MisterMr 05.07.21 at 3:04 pm

@tm 19

“how badly both the Western allies and Stalin misjudged the German capacity and willingness to ruthless expansion” and “the Soviets suspected that they would enter into a conflict limited to them and the Germans”

Hitler did state explicitly that he wanted to expand in the USSRin Mein Kampf:

“And so we National Socialists consciously draw a line beneath the foreign policy tendency of our pre-War period. We take up where we broke off six hundred years ago. We stop the endless German movement to the south and west, and turn our gaze toward the land in the east. At long last we break off the colonial and commercial policy of the pre-War period and shift to the soil policy of the future. If we speak of soil in Europe today, we can primarily have in mind only Russia and her vassal border states”

I think that Stalin understood clearly what Hitler wanted, he just believed that after the Molotov-Ribbentrop Hitler wasn’t going to attack so fast, IMHO.

I’m not trying to make a sort of pro Stalin argument, but it seem to me that there is a large degree of revisionism in the direction of fascists and comunists being reat pals, that simply wasn’t the case historically.

There is a problem of perspectives too: westerners feared a possible expansion of the USSR, and the USSR also feared westerners. Both of them were justified in hindsight, the approach where we see western fears of the USSR as justified but soviet fears about the west as imaginary or just a pretence is just bs.

I mean, the fact that SDtalin was a tyrant doesn’t make the fact that Hitler wanted to conquer space in Russia or the fact that all western powers hated the USSR much more than they hated, e.g., fascist Italy, false.


Gorgonzola Petrovna 05.07.21 at 9:42 pm

It appears that in 1936 he expected that Poland would let German troops pass through its territory, to attack the Soviets:
” Stalin : History shows that when any state intends to make war against another state, even not adjacent, it begins to seek for frontiers across which it can reach the frontiers of the state it wants to attack, Usually, the aggressive state finds such frontiers.

It either finds them with the aid of force, as was the case in 1914 when Germany invaded Belgium in order to strike at France, or it “borrows” such a frontier, as Germany, for example, did from Latvia in 1918, in her drive to Leningrad. I do not know precisely what frontiers Germany may adapt to her aims, but I think she will find people willing to “lend” her a frontier. ”

That’s before the Munich. After the Munich, strategies of all actors became unmistakably evident; Molotov-Ribbentrop was a genius counterplay.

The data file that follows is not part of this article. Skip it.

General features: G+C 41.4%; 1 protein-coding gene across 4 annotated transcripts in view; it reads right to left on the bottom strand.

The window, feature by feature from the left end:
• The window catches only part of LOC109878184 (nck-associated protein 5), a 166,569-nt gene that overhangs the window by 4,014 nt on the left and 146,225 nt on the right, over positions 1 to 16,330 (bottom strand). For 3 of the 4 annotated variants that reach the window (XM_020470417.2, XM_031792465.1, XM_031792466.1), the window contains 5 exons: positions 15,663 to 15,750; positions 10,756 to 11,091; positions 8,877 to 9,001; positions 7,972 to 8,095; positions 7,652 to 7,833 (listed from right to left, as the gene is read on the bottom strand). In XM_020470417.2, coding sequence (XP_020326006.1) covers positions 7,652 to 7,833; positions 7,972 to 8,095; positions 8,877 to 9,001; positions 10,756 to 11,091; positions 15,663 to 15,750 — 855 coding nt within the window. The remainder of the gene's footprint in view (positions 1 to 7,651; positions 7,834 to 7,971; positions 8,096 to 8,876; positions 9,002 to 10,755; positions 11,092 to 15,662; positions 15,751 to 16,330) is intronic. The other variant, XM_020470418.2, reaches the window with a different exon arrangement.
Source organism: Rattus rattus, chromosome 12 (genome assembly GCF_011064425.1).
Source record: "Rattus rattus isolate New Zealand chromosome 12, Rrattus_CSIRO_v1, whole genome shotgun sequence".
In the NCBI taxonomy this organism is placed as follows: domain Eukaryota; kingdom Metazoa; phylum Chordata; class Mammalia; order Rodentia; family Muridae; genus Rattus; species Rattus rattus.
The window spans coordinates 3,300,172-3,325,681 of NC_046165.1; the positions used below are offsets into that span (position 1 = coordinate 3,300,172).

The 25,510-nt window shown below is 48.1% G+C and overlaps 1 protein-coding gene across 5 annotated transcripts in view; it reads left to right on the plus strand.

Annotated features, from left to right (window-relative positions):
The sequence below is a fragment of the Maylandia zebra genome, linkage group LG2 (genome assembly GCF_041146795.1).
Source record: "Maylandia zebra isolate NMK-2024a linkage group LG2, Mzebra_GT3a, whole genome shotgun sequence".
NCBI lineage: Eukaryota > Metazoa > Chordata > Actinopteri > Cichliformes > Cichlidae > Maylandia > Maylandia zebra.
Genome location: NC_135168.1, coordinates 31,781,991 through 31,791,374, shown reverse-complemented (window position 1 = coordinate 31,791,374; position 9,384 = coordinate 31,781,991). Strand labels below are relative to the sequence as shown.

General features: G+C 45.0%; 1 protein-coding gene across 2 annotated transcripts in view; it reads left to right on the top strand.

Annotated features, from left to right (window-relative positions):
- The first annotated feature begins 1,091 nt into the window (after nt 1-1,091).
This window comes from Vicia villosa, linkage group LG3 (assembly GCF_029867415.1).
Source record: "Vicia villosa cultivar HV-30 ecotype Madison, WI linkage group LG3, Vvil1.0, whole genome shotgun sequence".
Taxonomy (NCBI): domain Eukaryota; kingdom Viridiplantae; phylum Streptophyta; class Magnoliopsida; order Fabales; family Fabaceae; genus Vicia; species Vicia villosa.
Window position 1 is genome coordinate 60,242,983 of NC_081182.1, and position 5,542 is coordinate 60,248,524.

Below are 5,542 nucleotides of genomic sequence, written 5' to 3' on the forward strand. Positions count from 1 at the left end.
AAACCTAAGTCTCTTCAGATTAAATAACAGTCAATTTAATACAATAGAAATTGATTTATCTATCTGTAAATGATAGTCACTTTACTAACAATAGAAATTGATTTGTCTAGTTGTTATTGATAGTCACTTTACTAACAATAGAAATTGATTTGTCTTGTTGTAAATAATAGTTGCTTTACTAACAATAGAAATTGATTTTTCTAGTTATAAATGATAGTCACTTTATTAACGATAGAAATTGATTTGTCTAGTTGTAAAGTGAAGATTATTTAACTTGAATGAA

J-D 05.07.21 at 10:51 pm


KT2 05.08.21 at 6:33 am

Silly q maybe yet – who would you rather have cracking quantum information processing – Musk or Bezos?

In the article “Minuscule drums push the limits of quantum weirdness” it states “Amazon recently announced that it was investigating the possibility of using vibrating crystals to encode and process quantum information.”


hix 05.08.21 at 2:44 pm

Based on his donation patterns, Musk is a Republican. Not that any other part of that Musk is bad thus Democrats bad rant makes any more sense, but why bother when the prior is wrong.


MisterMr 05.08.21 at 11:14 pm

@ Gorgonzola 21
”Molotov-Ribbentrop was a genius counterplay.”

It didn’t work all that well in the end


Gorgonzola Petrovna 05.09.21 at 9:29 pm

It did, arguably. It won time, and expanded the controlled territory to the west, creating a physical buffer space. That, plus the neutrality of Japan, were the major factors leading to failure of Barbarossa.


Tm 05.10.21 at 9:18 am

MisterMr 20: “There is a problem of perspectives too: westerners feared a possible expansion of the USSR, and the USSR also feared westerners.”

You are quite correct that the Soviet Union, the Western allies and Poland had all good reasons to be suspicious of each other. If Poland and the SU had been friends or at least not hostile, history would have turned out differently.

21, 26 When the Molotov-Ribbentrop pact is redefined as an element of anti-fascist resistance, that is precisely the kind of revisionism that makes it hard to take Stalin-sympathetic revisionist arguments seriously.


Gorgonzola Petrovna 05.10.21 at 4:18 pm

It wasn’t “anti-fascist resistance”; I never said it was. It was a brilliant geopolitical move, splitting the Western coalition, formed in 1938 in Munich (see also Bonnet-Ribbentrop pact signed later in the same year).


KT2 05.11.21 at 12:54 am

Musk’s disruptions will disrupt Musk’s own ventures. Great links in article.

“Is Tesla the Future of the Auto Industry?
by Fabio Tollon

“Elon Musk. Either you love him or you love to hate him. He is glorified by some as a demi-god who will lead humanity to the stars (because if it’s one thing we need is more planets to plunder) and vilified by others as a Silicon Valley hack who is as hypocritical as he is wealthy (very). 

“Perhaps the culmination of all of hubris this is Musk’s Vegas Loop mega tunnel built by The Boring Company. The idea is to reduce above-land traffic and have a high-speed subway system in which passengers are transported in autonomous Tesla cars. Again, though, we must ask the question, why do we even want or need autonomous vehicles in such a setting? Although there are plans to couple the cars with a monorail and public bus system, it once again seems that Tesla’s pursuit of electronic vehicles is not really about changing the way we travel and reducing our carbon footprint, but rather about attempting to make money by selling an idea. Unfortunately, we need more than just ideas.”


Tm 05.11.21 at 8:22 am

“a brilliant geopolitical move”
Two congenial brilliant minds mass murderers doing what they are best at.


onastywoman 05.11.21 at 3:15 pm

and how in the world
could you guys
about ‘the elected chief minister of Tamil Nadu’?